Charles said that each year since they started, six years ago, they have added more tables. At first, they had six tables with 10 trains. Today they set up 10 tables with 20 trains. 

“It’s crazy, but it comes together eventually,” the father said.

The amount of effort the family puts into it was recently acknowledged by Mayor Margot Garant at a Port Jefferson village meeting in November. 

Port Jefferson hosted its 24th annual Charles Dickens Festival Dec. 6-8. Photo by Kyle Barr

A silent night Dec. 6 opened up the weekend with Port Jefferson Village’s annual lantern dedications, but as night turned to day, Port Jeff was suddenly filled with characters straight out of a classic 19th century Dickens Classic. For the 24th year in a row, the village was suffused with the sights and sounds of Christmas spirit during the annual Charles Dickens Festival.

Volunteers acted scenes from A Christmas Carole and other Dickens books, such as a live, local musical version of Oliver Twist. Visitors could visit the Village Center for ice skating, the festival of trees or a live reading of A Christmas Carol. A constant supply of marshmallows were up for grabs to roast over a fire, and businesses all shared Christmas and Dickens themed dinners and specials. Over at Theatre Three, A Christmas Carol was acted out Friday through Sunday, and is going on all the way until Dec. 28.

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The Island Christian Church in Port Jefferson will soon be officially called Harborview Christian Church. Photo by Kyle Barr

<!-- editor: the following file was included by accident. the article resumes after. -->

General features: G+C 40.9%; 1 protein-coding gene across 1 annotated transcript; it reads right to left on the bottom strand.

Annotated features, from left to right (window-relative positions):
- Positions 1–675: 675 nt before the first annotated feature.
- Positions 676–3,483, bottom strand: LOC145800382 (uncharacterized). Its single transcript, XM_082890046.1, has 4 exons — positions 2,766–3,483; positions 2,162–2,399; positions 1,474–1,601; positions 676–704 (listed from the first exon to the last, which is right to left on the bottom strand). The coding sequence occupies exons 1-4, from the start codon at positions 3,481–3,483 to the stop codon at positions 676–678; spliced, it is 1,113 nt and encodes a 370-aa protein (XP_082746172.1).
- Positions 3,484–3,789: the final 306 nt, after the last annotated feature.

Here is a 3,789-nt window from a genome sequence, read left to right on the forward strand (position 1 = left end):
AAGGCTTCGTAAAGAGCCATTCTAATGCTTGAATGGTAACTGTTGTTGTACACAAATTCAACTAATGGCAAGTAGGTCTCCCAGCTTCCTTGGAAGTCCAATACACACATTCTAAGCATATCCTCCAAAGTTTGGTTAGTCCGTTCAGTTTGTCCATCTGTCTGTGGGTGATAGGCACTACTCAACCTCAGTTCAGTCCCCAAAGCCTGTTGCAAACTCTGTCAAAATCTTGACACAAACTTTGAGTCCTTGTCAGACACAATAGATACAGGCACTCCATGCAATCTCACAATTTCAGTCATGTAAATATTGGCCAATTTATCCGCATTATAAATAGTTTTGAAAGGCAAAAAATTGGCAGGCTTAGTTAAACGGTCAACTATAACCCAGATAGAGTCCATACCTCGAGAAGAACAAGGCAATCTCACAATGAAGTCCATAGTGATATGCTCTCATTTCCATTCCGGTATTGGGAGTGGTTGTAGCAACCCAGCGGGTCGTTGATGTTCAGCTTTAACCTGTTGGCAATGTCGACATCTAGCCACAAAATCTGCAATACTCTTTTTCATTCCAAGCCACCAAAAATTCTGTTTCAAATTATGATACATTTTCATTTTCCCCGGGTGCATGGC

The Island Christian Church in Port Jefferson will soon be under a new name, Harborview Christian Church.

The well-known church at the corner of East Main and Prospect streets hung a banner from its porch declaring its name change. Rev. Pete Jansson said the church is splitting off as a branch of Island Christian, with the other, much larger site in Northport. 

“It’s a step of faith,” the reverend said. 

He said when the two branches of the church went up, it was said that if the two became too distinct they would have to look into separation. The Northport branch is a much larger campus and congregation, with many more church programs for multiple age groups and other, larger events. The smaller church in Port Jeff, he said, had become distinct in both its activities and number of churchgoers.

The church hung the banner off its porch to get residents used to the name before becoming a fully separate church starting the first Sunday of January 2020. 

Splitting off also has some disadvantages, namely the church having to fully pay its own bills, meaning more dependence on the donations of churchgoers instead of having the backing of the larger branch. 

“We’re dependent on paying our own bills,” Jansson said. “But we feel God is moving us in that direction.”

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Judges taste pies made by local residents, making the decision on both taste and texture. Photo by Kyle Barr
PJSD student in the aftermath of the pie-eating contest. Photo by Kevin Wood

Pie to die for was served up at the Village Center in Port Jefferson Nov. 23 as the village hosted its first Pie Bake Off and Eating Contest, sponsored in part by Torte Jeff Pie Co. and the Village of Port Jefferson.